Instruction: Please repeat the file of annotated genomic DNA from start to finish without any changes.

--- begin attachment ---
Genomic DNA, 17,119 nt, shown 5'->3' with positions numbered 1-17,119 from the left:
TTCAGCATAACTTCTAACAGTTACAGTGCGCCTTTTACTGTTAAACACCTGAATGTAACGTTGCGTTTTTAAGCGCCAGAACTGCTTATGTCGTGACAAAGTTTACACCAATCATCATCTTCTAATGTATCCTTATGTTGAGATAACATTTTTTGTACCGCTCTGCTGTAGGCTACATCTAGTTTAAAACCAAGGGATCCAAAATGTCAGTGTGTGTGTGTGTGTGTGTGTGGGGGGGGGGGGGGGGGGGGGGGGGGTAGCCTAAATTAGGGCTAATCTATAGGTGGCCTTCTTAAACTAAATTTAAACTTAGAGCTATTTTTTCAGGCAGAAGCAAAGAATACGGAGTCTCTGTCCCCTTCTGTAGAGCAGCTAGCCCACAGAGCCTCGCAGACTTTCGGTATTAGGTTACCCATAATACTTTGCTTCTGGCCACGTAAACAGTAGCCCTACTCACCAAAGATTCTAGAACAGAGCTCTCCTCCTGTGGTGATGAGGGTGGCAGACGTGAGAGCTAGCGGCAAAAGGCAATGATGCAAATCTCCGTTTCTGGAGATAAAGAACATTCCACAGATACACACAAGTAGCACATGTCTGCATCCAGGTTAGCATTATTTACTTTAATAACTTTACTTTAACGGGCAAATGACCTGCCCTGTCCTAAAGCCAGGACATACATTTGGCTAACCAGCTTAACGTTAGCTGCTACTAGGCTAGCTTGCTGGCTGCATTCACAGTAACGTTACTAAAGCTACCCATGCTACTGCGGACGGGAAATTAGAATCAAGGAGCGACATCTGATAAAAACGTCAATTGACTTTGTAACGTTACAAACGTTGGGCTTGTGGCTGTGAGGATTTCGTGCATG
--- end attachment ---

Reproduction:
Genomic DNA, 17,119 nt, shown 5'->3' with positions numbered 1-17,119 from the left:
TTCAGCATAACTTCTAACAGTTACAGTGCGCCTTTTACTGTTAAACACCTGAATGTAACGTTGCGTTTTTAAGCGCCAGAACTGCTTATGTCGTGACAAAGTTTACACCAATCATCATCTTCTAATGTATCCTTATGTTGAGATAACATTTTTTGTACCGCTCTGCTGTAGGCTACATCTAGTTTAAAACCAAGGGATCCAAAATGTCAGTGTGTGTGTGTGTGTGTGTGTGGGGGGGGGGGGGGGGGGGGGGGGGGTAGCCTAAATTAGGGCTAATCTATAGGTGGCCTTCTTAAACTAAATTTAAACTTAGAGCTATTTTTTCAGGCAGAAGCAAAGAATACGGAGTCTCTGTCCCCTTCTGTAGAGCAGCTAGCCCACAGAGCCTCGCAGACTTTCGGTATTAGGTTACCCATAATACTTTGCTTCTGGCCACGTAAACAGTAGCCCTACTCACCAAAGATTCTAGAACAGAGCTCTCCTCCTGTGGTGATGAGGGTGGCAGACGTGAGAGCTAGCGGCAAAAGGCAATGATGCAAATCTCCGTTTCTGGAGATAAAGAACATTCCACAGATACACACAAGTAGCACATGTCTGCATCCAGGTTAGCATTATTTACTTTAATAACTTTACTTTAACGGGCAAATGACCTGCCCTGTCCTAAAGCCAGGACATACATTTGGCTAACCAGCTTAACGTTAGCTGCTACTAGGCTAGCTTGCTGGCTGCATTCACAGTAACGTTACTAAAGCTACCCATGCTACTGCGGACGGGAAATTAGAATCAAGGAGCGACATCTGATAAAAACGTCAATTGACTTTGTAACGTTACAAACGTTGGGCTTGTGGCTGTGAGGATTTCGTGCATG